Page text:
Cyprus’ Political System & Island Divide

Cyprus’ Political System & Island Divide


Nicos Anastasiades is Cyprus’ current President and was elected in early 2013. The conservative candidate runs the right-wing DISY political party and won the election by one of the widest margins in decades in Cyprus, with 57% of the vote.

The division of the island remains a key political issue for Cyprus, with frequent UN-led negotiations between the Greek and Turkish Cypriot leaders gained substantial support following the election win of Turkish Cypriot Leader Mustafa Akinci since 2015. The two Leaders have been holding peace talks for nearly two years in an effort to reunite the island and have accelerated considerable efforts to reach a sustainable solution that benefits everyone. Although the negotiations are proving to be tough, both parties have highlighted their robust resolve and determination to uphold the current momentum.

In the 1960s, Cyprus gained independence from the UK and became an official state comprised of both Greek and Turkish-Cypriots. In July 1974, a right-wing coup backed by the Greek military regime in power overturned the democratically elected government, which forced the Cypriot President Archbishop Makarios to leave the island. This provoked Turkey, one of the guarantor powers, to send troops to Cyprus in support of the Turkish Cypriots which were the minority by an 80/20 ratio.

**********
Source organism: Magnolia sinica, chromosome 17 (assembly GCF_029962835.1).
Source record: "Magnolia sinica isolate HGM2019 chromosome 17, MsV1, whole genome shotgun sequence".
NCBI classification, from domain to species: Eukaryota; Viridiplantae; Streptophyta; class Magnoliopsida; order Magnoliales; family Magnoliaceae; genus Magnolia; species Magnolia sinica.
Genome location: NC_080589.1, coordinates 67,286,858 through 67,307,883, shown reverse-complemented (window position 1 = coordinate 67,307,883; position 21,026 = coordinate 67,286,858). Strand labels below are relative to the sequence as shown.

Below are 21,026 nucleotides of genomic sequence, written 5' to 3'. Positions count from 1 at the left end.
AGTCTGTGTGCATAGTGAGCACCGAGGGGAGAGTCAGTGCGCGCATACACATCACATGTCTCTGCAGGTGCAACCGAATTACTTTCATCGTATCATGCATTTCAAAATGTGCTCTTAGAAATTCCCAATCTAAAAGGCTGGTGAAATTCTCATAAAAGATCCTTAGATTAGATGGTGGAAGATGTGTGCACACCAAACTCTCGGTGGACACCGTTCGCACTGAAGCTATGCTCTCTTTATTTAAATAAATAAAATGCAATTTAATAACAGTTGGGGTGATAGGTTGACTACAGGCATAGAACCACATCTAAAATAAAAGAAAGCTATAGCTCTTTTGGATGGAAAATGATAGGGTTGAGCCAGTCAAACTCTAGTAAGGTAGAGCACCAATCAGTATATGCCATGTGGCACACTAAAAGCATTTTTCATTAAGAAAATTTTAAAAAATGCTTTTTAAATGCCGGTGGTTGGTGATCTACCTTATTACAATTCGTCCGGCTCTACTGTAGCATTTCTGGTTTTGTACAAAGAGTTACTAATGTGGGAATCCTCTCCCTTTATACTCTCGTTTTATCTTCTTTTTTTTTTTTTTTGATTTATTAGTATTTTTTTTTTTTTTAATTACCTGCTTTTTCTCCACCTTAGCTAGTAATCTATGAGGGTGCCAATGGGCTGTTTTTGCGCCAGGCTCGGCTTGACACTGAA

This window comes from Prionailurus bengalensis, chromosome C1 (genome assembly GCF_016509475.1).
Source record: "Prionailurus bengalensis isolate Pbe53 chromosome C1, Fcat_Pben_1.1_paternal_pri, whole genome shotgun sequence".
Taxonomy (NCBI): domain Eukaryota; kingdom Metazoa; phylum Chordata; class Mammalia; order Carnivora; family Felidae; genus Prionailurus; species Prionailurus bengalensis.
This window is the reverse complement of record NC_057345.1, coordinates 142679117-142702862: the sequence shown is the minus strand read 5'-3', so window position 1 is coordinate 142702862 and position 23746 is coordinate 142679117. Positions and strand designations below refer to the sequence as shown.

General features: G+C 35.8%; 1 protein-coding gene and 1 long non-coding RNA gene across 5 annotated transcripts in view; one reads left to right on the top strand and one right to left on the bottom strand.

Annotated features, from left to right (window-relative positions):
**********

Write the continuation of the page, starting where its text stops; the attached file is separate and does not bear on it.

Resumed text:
Violent fighting followed and the ensuing ceasefire line, known as the Green Line and currently patrolled by the UN, has effectively separated the island ever since. Today, Nicosia is the world’s last divided capital. The population of the southern part of the island is almost entirely Greek Cypriot and known as the Republic of Cyprus, while the population of the northern section is controlled by the breakaway Turkish Republic of North Cyprus (TRNC), the two lead entirely separate democratic elections today.

 

Greek-Cypriot Political Parties

Leading Parties:

  • Democratic Rally (abbreviated to DISY), a right-wing party.
  • Progressive Party of the Working People (abbreviated to AKEL), a left-wing party.
  • Democratic Party (abbreviated to DIKO), a centre-right party.
  • Movement of Social Democracy (abbreviated to EDEK), a social democratic party.

Minority Parties:

  • Cyprus Green Party.
  • ELAM (National Popular Front).
  • Citizens’ Alliance.
  • Solidarity Movement.

 


 

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